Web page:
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Colorado Governor Jared Polis’s COVID-19 Unified Command Structure did a news briefing on Thursday Jan. 21 for the members of the Colorado News Collaborative, of which Ark Valley Voice is a member, providing an update on the COVID-19 response, including the current status of vaccinations.

They reviewed the state’s policies and response, which since March 5, 2020, have been a unified structure of the Colorado Department of Public Health and Environment (CDPHE) and Public Safety, reporting to Scott Bookman, who reports to the governor. The current vaccine rollout is being led by Brigadier General Scott Sherman.

“Colorado is rapidly and successfully ensuring all doses of the lifesaving vaccine are quickly put into arms – not sitting on shelves. That is why we are in the top tier of states when it comes to administering the vaccine and we continue to call for more to be deployed to our state.  Since the state received the very first doses of the vaccine, we have been focused on distributing them in a way that is equitable, saves the most lives, and ends the public health crisis as soon as possible,” said Governor Jared Polis. ” We are making a deliberate effort to meet Coloradans in their communities. No matter where you live, who you are, or what you do – we want to make sure that you can get the vaccine quickly and efficiently when that time comes.”

Since November, Colorado has been moved down the COVID-19 case ranking across all 50 states. Its seven-day incident rate per 100,000 people is far below the U.S. average. The state credits two facts for our ranking; First, the statewide mask order put in place by the governor in July kept the impact of the second wave of the virus lower.  Second, that Colorado has a robust public health system across all 64 counties.

Chaffee County Public Health Administrative Assistant Holly Russell (left) and CCPH Director Andrea Carlstrom hold a new shipment of Moderna Covid-19 vaccine on Dec. 22. CCPH courtesy photo.

That’s the good news. Late last week, it was learned that the promise by the outgoing Trump administration to release the federal reserve of vaccines was a hollow promise: the proverbial store was empty. The announcement threw all 50 state’s plans for vaccine distribution into turmoil. But Colorado is proceeding aggressively to extend vaccine distribution.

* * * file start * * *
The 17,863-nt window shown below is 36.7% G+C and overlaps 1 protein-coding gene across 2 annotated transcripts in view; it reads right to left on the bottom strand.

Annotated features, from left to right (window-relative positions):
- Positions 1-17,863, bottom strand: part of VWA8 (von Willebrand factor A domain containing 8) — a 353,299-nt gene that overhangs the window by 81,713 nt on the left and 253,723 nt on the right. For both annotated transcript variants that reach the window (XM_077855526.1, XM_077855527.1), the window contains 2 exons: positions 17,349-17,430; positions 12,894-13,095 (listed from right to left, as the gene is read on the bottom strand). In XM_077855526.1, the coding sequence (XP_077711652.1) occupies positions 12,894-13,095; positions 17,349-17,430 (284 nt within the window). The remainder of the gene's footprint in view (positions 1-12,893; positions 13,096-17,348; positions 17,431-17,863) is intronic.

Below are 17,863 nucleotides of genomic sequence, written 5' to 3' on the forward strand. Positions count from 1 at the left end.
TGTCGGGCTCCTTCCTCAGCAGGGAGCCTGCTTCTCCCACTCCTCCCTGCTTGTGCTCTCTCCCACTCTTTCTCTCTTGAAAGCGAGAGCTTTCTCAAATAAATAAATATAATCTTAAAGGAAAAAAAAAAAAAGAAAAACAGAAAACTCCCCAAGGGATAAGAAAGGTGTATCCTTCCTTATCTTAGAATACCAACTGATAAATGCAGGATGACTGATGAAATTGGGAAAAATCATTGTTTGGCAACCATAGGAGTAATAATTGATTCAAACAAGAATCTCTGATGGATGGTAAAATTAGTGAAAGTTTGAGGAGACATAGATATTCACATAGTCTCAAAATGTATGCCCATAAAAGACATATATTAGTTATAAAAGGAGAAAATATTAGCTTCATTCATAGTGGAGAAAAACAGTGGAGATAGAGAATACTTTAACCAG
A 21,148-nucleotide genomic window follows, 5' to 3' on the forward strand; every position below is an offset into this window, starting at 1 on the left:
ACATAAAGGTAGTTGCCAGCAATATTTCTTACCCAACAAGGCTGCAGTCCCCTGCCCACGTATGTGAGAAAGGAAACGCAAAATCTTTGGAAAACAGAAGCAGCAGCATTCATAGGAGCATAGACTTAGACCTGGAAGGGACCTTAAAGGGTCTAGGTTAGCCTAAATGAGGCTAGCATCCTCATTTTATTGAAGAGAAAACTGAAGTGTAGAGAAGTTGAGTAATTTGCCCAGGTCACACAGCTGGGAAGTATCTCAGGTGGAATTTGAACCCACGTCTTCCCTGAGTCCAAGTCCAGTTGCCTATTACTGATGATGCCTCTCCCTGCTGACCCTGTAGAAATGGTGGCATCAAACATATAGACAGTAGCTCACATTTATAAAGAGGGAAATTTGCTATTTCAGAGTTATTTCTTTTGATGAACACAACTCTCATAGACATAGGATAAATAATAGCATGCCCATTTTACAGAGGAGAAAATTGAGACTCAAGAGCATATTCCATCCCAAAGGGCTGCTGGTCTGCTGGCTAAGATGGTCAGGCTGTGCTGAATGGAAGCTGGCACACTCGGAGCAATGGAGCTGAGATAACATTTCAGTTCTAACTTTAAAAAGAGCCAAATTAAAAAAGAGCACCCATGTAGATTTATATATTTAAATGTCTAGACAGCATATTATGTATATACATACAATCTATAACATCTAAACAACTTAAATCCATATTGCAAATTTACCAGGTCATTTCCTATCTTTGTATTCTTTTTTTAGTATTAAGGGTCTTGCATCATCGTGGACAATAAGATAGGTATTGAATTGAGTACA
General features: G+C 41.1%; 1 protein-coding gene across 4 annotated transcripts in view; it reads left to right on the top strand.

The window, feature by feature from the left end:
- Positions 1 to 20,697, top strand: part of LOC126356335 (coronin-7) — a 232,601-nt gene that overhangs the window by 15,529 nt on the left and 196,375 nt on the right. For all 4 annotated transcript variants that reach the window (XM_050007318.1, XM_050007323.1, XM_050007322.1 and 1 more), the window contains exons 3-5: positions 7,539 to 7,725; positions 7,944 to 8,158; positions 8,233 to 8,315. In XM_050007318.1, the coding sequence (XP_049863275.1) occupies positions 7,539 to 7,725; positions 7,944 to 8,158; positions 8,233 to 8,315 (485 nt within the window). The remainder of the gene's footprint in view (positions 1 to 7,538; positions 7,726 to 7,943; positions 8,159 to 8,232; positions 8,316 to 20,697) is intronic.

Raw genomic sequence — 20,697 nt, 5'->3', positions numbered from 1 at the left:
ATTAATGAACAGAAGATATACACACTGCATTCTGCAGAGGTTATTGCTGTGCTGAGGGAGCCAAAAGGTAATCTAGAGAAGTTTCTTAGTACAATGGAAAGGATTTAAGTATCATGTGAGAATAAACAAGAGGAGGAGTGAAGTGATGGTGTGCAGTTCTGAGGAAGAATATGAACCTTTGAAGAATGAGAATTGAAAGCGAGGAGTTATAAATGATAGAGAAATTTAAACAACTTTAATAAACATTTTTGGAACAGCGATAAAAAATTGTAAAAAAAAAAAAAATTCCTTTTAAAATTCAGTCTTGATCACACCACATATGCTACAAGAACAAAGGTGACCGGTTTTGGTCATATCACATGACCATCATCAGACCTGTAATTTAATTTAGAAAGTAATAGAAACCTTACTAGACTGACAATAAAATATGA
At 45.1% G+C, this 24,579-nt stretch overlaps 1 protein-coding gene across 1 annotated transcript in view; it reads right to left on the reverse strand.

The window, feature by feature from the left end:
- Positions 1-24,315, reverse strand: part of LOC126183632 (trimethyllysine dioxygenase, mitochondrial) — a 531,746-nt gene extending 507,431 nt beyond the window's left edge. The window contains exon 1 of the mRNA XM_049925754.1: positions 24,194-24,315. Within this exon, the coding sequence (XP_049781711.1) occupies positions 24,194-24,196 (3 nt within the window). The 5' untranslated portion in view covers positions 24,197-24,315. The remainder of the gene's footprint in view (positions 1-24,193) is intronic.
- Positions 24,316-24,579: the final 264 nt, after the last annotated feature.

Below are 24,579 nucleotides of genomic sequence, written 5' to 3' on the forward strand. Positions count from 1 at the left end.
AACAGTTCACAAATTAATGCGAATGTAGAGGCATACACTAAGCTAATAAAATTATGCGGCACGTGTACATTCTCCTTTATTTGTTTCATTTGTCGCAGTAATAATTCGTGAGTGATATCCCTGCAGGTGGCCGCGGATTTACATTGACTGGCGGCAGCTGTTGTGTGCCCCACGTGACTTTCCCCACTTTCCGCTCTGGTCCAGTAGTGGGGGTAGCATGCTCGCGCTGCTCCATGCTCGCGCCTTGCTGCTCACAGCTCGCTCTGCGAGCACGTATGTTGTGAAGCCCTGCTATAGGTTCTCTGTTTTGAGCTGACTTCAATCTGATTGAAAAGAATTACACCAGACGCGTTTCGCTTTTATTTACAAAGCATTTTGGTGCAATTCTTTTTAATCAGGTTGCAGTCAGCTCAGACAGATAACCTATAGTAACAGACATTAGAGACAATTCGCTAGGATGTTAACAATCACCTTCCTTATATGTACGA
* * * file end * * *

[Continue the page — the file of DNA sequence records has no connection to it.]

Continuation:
Colorado now stands 10th in per capita on the Centers for Disease Control site, and 17th in vaccine doses administered. While Colorado has only 1.8 percent of the U.S. population, the Unified Command Team estimates that 3.8 percent  of the population has had at least their first vaccination. But it is still in phase 1A of its plan for the order of vaccinations. Phase 1 B is a big group of  1.3 million people across all 64 counties.

The team reiterated that their mission remains: rapid deployment of vaccine – “shots in arms to save the most lives and end the crisis…to get back to whatever the new normal is.”

“We want everyone to know the vaccine is free, so income, immigration status, and health insurance should not be barriers. It is important that every adult who can get the vaccine does get vaccinated, so when you get the chance, please take it” said Jill Hunsaker Ryan, Executive Director of CDPHE.

The state is currently moving out all the vaccine doses it is receiving, basically as soon as the allocations come in. The schedule that has developed seems to be holding.

On Tuesdays, the states gets word of the vaccine allocation for the coming week from Operation Warp Speed. It puts that information into a state spreadsheet that determines the allocation per county: comparing what each county has asked for versus its population. Then on Wednesday it sets the allocation for the next week by region and provider; orders are placed on Thursday and the orders are received on Mondays.

Locally, Chaffee County Public Health Director Andrea Carlstrom said that the county and Heart of the Rockies Regional Medical Center have now distributed 1,400 first doses to Chaffee County residents and it is doing well compared to other parts of the state (She admits to being a bit of a squeaky wheel with CDPHE on our behalf).”We’ll continue vaccinating the first group (first responders, residents 70+) through February, and then move on in March, to vaccination of the essential workforce.”

That said, Carlstrom issued a caution about being overly optimistic. “We are hearing that those counties that are successful moving through their current populations now might have to pause vaccinations for the rest of the state to catch up.”

CVS and Walgreens have been contracted by the federal government to distribute the COVID-19 vaccine in long term care facilities. Ark Valley Voice asked specifically about the state’s plans to assure vaccine doses in rural communities that don’t have these national pharmacy chains.

“Making sure the life saving and pandemic-ending vaccine gets into the arms of Coloradans in rural and hard to reach communities is one of our top priorities during this historic undertaking of vaccine distribution. In February the state will be able to activate additional pharmacies including the statewide systems for Kroger and Walmart initially, due to their locations through rural areas of the state,” said the Governor’s Press Secretary Conor Cahill.

“Eventually, the vaccine will be available at all pharmacies and through local health clinics,” he continued. “There are almost 500 vaccine providers enrolled in Colorado and this number will continue to grow as we expect vaccine supply to increase,” he added.  “There are other pharmacies activated through  the state system for vaccine distribution. These other pharmacies are: City Market, CDOC Pharmacy, CVS, Dale’s Pharmacy, Harris Pharmacy, King Soopers, Ordway Pharmacy, Red Rock Pharmacy, Safeway, Valley Wide Pharmacy, Valumed Pharmacy, Walgreens, and Willow Creek Pharmacy.”